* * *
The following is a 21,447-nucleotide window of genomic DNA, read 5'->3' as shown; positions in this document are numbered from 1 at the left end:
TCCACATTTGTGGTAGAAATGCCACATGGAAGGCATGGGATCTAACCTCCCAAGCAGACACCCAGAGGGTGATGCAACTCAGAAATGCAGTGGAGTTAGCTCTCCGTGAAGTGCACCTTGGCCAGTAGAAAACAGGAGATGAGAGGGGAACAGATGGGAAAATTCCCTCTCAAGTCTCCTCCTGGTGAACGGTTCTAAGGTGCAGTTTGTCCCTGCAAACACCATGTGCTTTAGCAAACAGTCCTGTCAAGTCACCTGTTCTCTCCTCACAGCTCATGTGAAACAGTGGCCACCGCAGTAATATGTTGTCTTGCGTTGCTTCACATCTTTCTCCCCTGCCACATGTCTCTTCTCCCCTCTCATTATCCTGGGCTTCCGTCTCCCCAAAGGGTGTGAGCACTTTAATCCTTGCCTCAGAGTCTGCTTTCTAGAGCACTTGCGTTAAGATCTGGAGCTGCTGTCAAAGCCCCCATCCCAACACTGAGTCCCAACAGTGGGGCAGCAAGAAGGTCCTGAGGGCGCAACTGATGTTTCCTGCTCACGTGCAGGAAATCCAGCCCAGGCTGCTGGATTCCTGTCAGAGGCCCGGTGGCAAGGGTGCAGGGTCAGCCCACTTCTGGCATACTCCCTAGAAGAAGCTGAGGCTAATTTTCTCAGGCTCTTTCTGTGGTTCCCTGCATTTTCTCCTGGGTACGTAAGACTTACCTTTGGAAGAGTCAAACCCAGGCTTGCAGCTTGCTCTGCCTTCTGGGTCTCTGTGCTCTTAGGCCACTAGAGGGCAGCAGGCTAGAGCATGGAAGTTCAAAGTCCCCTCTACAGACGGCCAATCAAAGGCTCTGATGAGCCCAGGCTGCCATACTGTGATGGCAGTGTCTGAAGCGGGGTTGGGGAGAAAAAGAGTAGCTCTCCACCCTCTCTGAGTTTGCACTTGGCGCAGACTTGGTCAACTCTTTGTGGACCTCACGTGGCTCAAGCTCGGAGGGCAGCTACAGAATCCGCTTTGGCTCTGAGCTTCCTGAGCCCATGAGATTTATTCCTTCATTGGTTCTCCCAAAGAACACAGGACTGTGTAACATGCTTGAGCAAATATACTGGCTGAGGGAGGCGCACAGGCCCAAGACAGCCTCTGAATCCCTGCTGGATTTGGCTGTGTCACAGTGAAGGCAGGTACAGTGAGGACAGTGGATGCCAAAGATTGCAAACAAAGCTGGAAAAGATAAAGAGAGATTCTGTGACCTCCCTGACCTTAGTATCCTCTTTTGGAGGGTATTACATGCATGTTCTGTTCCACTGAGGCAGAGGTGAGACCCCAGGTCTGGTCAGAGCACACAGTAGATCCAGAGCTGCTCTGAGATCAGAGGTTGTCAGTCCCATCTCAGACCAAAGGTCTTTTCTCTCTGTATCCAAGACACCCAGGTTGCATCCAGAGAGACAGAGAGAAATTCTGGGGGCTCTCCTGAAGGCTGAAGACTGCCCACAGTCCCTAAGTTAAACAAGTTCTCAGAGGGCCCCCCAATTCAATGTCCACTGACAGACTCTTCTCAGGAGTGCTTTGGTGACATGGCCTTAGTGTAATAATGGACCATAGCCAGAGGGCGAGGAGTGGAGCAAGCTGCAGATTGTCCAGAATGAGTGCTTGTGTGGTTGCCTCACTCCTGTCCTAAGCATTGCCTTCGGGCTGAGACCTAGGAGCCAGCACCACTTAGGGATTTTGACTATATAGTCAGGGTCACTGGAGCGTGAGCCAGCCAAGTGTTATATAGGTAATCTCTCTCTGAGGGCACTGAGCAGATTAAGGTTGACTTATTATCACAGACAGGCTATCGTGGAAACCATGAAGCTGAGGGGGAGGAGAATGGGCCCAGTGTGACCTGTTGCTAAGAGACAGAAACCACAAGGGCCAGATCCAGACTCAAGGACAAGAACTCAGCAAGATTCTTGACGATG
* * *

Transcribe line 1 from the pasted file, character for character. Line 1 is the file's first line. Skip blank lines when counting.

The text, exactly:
The following is a 21,447-nucleotide window of genomic DNA, read 5'->3' as shown; positions in this document are numbered from 1 at the left end: